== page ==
So, it's your honeymoon, you've just splashed out and bought a really nice red to open in 5 years. You lay it down, stay away from the temptation of opening it early, then on the big 5 you open it... and it's, well, undrinkable?! - true story, our Marketing Manager wasn't so wine savvy 20 years ago!
Lucky for you, we're here to help! We asked our experts, they answered. Here it is folks! Tried and tested, this is wine storage for 'dummies'.
Not too Hot, or Cool - Just Right
Storing wine at the correct temperature plays a huge part on the longevity and drink-ability of your prized drop. An easy way to remember is the double C's - Cool & Constant. All wine - no matter what varietal; wants to be between 10°C-15°C with no fluctuations in temperature. One of the worst places to store wine is your kitchen because of this. Living in a city that has crazy temperature fluctuations (like Auckland) proves this to be difficult. If you're serious about your cellar, consider a wine cabinet that'll do the work for you and keep your wine comfy - Noel Leeming has some affordable options available.
Storing the Goods
If you're going to drink your wine within a week or two of purchasing, it'll be just fine waiting for you in the kitchen. However, if you want to age your wine there are a few things to keep in mind when finding the perfect place for it to sit tight. Until it's ready to be swirled and sipped, wine doesn't want to be in the spotlight. Keep it away from sunshine or artificial light as this can heat the wine and cause it to become stale before its time. Wine wants to be swirled, not shaken! Keep it away from major vibrations as this can damage wine by speeding up chemical reactions. Wine that is corked needs to be stored on its side to ensure the cork remains in contact with the wine and doesn't dry out. As mentioned before, storage temperature is important! Basements/garages that can double up as a wine cellar are ideal as they are dark, cool and generally not too busy. You can however, get pretty creative. Perhaps you have a little closet somewhere that you can put some DIY wine racks into, or a vacant storage area? As long as your space follows the basic guidelines above, you're good to go!
Coming of Age
Selecting wine to cellar can be daunting, how can you tell if your wine will age well? We asked Pete, our Winemaker - "This is totally dependent on the varietal/style. For example, Chardonnays and Rieslings will generally age very well, however Pinot Gris and Viognier not so much. Generally, wines with more tannin and acidity will age better, but there are always exceptions. As a wine ages in bottle, tertiary characters develop (generally more savoury) while primary fruit characters will begin to fade. So, if your wine is all about fruit expression, then it will generally be better enjoyed in it’s youth."
Sound easy enough? You can always look up your wine and check reviews, most wine reviewers will add a 'best to drink by' date.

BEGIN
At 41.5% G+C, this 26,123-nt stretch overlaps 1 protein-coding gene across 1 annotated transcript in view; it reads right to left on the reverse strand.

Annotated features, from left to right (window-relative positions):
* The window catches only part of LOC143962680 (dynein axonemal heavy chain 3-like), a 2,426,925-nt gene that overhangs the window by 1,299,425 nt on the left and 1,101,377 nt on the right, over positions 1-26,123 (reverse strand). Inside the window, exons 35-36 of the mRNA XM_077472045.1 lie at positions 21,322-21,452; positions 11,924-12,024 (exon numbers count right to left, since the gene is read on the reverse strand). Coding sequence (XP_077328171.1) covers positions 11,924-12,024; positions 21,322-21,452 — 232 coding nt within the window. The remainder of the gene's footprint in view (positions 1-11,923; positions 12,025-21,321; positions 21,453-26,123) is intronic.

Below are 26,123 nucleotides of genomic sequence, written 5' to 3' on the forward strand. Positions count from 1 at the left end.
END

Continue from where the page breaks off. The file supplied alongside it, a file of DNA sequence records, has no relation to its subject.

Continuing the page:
Now that we have storage covered, what about serving? Temperatures can affect the taste of wine, for better or worse. Red wine that is too cold can taste thin and harsh. The best way to warm wine gently without harming it is to hold your glass in your hands, or grabbing it out of the fridge 30 minutes before serving (if you can wait that long) to get the best out of your wine. if you're unsure, we've done the work for you and put a chart together as a reference.
If you have your whites and reds in the same wee glass, you're missing out! It's true, selecting the right glass will make any wine taste better. Decanting is also a great way to enhance your red, this is because the oxygen exposure of the wine is increased, improving the taste by softening tannins and releasing aromas.
Red wines are best served in larger, wider sized glasses. This is so there is more surface area for air to come in contact with the wine and ultimately develop the aromas and flavours.
White & Rose wines are best served in medium sized glasses so the fresh, fruit characteristics can gather towards the top of the glass.
Sparkling wines are best served in... yep, you guessed it! - Flute glasses. This allows the bubbles to come in contact with a larger volume of wine before bursting at the top of the glass.
However, if you have one set of wine glasses; the most important thing is that is that the glass has some form of “tulip” shape (i.e. tapered at the top to funnel and capture aroma as you swirl and sip).
Going for Seconds
If you're like us, there's no saving some for tomorrow! However, if you've ever wondered why your wine never tastes as good the next day; Pete our Winemaker has some advice for you on how long you should leave your opened bottle waiting - "This depends on the wine. Sulfur levels, how old it is and how much ullage (headspace) there is in the bottle all come into play. A young wine might benefit from some oxygenation and really loosen on the second day it has been opened. However, an aged wine will often fall over quickly and oxidise within 12 hours as there will be little in the way of preservative (sulfur Dioxide) left. Generally, I’d say drink within 24 hrs of opening."
Send us photos of your DIY wine cellars, we love seeing your creations!
The Hunting Lodge x